New ‘Aquaman’ Captures Everything Wrong with Modern Hollywood Movies
Starring Jason Mamoa and Patrick Wilson, latest DC comics-inspired flick is a big, wet mess
When the least silly thing in your new movie is a pirate who dresses up a praying mantis in honor of his grandfather while he hunts a guy who can breathe underwater — you have problems.
That’s not to say “Aquaman,” the latest chapter in DC’s attempt at mimicking Marvel’s lame cinematic universe, shouldn’t be silly. It’s very silly at points, and that silliness is sometimes fun — thanks mostly to Jason Mamoa’s star-making role, which seems to be imbued with many of his own characteristics (Mamoa is shown above right; Patrick Wilson is at left).
But there’s also a lot in “Aquaman” meant to be taken seriously — and the script never quite manages to help the casual viewer buy into this digital nonsense.
First, we’re shown the fairy tale love between a Maine lighthouse keeper and a queen from the underwater kingdom of Atlantis, played by Nicole Kidman — who has somehow gone from starring in Oscar-winning films to filling her time wearing plastic-looking fish gear.
Kidman’s character is one of many unneeded elements in “Aquaman,” which runs about half an hour too long — its official runtime is two hours and 22 minutes. The prologue featuring her could have been replaced with a few lines from Arthur Curry (Mamoa); her presence is little more than a distraction.
Another problem with the film’s opening is the use of CGI (computer-generated imagery). The de-aging tech used on actor Temuera Morrison — who plays Curry’s human father — is so bad it feels at times we’re watching a graphic that escaped from a Playstation 2 video game interact with Nicole Kidman, who stumbled out of a Halloween party.
The graphics are a big crutch throughout the movie, in fact. While certain wide shots look breathtaking — including a scene in which Mamoa’s Aquaman and Amber Heard’s Mera, a friend from Atlantis, dive underwater while chased by sea monsters and guided only by a light in front of them — many other scenes are simply awkward.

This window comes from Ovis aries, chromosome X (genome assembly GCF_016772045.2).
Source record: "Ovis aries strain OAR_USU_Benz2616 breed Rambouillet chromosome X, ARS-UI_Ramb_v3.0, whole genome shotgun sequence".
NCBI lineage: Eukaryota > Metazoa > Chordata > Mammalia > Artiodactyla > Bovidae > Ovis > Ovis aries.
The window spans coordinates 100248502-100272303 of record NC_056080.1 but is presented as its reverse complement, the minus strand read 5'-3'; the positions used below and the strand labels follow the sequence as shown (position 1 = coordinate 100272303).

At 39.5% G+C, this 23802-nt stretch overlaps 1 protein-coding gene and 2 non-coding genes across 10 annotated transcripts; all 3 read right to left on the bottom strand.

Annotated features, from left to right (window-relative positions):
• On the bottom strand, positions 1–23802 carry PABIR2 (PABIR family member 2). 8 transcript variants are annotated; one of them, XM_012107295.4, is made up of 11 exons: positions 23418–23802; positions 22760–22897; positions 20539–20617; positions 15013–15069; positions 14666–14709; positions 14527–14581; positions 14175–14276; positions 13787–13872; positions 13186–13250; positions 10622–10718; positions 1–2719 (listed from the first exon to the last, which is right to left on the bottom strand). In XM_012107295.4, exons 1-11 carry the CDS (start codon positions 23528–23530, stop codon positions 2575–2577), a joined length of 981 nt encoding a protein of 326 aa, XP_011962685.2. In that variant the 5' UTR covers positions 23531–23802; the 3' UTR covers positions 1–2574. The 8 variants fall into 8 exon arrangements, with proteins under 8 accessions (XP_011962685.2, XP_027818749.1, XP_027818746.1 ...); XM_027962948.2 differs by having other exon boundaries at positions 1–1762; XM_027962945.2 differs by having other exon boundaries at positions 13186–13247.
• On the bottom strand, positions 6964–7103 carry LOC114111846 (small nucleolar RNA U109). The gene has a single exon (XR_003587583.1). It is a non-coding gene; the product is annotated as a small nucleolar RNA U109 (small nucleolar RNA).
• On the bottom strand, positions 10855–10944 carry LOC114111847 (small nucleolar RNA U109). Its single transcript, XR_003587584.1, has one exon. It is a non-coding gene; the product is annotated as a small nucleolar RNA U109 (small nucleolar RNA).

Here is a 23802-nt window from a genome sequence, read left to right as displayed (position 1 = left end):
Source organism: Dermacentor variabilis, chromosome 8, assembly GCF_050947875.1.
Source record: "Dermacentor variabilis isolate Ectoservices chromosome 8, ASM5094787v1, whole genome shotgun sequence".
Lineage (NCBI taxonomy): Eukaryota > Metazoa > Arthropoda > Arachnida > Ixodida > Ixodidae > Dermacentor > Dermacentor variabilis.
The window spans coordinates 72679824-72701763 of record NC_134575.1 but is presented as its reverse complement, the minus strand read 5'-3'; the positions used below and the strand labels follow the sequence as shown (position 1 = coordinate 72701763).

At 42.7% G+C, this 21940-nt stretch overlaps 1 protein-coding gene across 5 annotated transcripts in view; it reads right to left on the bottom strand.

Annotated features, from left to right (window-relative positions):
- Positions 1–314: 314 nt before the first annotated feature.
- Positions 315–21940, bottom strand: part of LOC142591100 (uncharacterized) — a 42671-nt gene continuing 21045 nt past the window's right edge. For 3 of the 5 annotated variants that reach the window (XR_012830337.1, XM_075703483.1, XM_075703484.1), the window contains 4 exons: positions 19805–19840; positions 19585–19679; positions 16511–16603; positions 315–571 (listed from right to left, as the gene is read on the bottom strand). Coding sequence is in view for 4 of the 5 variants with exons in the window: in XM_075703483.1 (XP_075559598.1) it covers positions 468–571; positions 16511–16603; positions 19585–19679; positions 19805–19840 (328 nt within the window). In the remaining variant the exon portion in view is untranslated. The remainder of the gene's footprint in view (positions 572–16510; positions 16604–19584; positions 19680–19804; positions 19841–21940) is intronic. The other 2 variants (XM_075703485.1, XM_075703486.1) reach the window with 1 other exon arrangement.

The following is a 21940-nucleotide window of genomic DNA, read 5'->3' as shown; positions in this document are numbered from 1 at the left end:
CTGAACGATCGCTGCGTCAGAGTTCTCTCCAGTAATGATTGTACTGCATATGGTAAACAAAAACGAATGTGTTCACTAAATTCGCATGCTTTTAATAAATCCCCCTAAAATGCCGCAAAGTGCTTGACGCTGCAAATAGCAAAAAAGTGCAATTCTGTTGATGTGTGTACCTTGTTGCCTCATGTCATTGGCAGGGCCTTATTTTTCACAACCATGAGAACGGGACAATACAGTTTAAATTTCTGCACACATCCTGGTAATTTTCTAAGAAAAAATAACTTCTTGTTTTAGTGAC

It’s incredible that director James Wan managed to complete this movie, considering the special effects shots and elaborate designs needed; but some of the calls are just wrong.
When we’re underwater and watching characters talk, for instance, bubbles float by and a digital effect makes the image look wavy. Also, actors endlessly float about on screen — and it’s hard to concentrate or take anything they say seriously. We see everything through smudged glasses. That’s not what a movie that likely cost nearly $200 million to produce should offer.
It’s OK to miss a lot of what is being said, though, as it’s just expositional garbage. We haven’t seen so many people explain things since watching instructional videos in driver’s ed.
About 90 percent of Willem Dafoe’s role as Vulko, a military commander who trained Arthur, is merely explaining secret tridents, the fates of characters who aren’t him, and the history of Atlantis. This is fine for Dafoe: He can basically spend two hours being Willem Dafoe and it’s an entertaining movie. But when every character is explaining things or having things explained to them, the viewer is weighed down big-time.
It also doesn’t help that the dialogue gets sillier and sillier. Characters who talk about a thing called “oceanmaster” are enough for one movie. We’re already watching people talk underwater; we don’t need discussions of secret tridents and journeys to the center of the Earth on top of everything else.
Also, a human being can only watch so many digital crabs fight digital sharks.
Despite the glaring flaws, Mamoa is really funny in parts of this film, and the sections that let him shine like he’s an ‘80s action movie are fun. Plus, for those of us who like these sorts of comic book movies, this is not a totally inhuman experience, like those alien-created Marvel films.
Still, “Aquaman” is a big, wet mess. The concept is bloated and the film essentially feels inconsequential. If you were sitting in the theater to watch “Aquaman 2” and hadn’t seen the first movie and someone turned to you and said, “So Aquaman became king of Atlantis in the first movie after stopping his brother (played by Patrick Wilson, above left) from declaring war on the surface. Also, his dad is human and his mom is a fish-thing,” you would have essentially the same experience as watching this movie.
Is no one going to call Superman, the toughest thing on the planet, or even mention his name?
Another nitpick: This writer is not big on the whole fictional universe thing, where movies are built on novelty connections more than actual story and character. But since this is a movie connected to the previous DCEU (DC Extended Universe) movies — there’s a nod to last year’s “Justice League” in one scene — how does nobody call Superman?
We hear over and over that the entire world might be at stake and Curry just looks around whining and moaning about how he’s not a king and there’s nothing he can do. So is no one going to call Superman, the toughest thing on the planet, or even mention his name?
Maybe he’s taking a vacation on a beach somewhere far away from Aquaman — which is what this writer wanted to do when the movie ended.
Check out a trailer for the film below: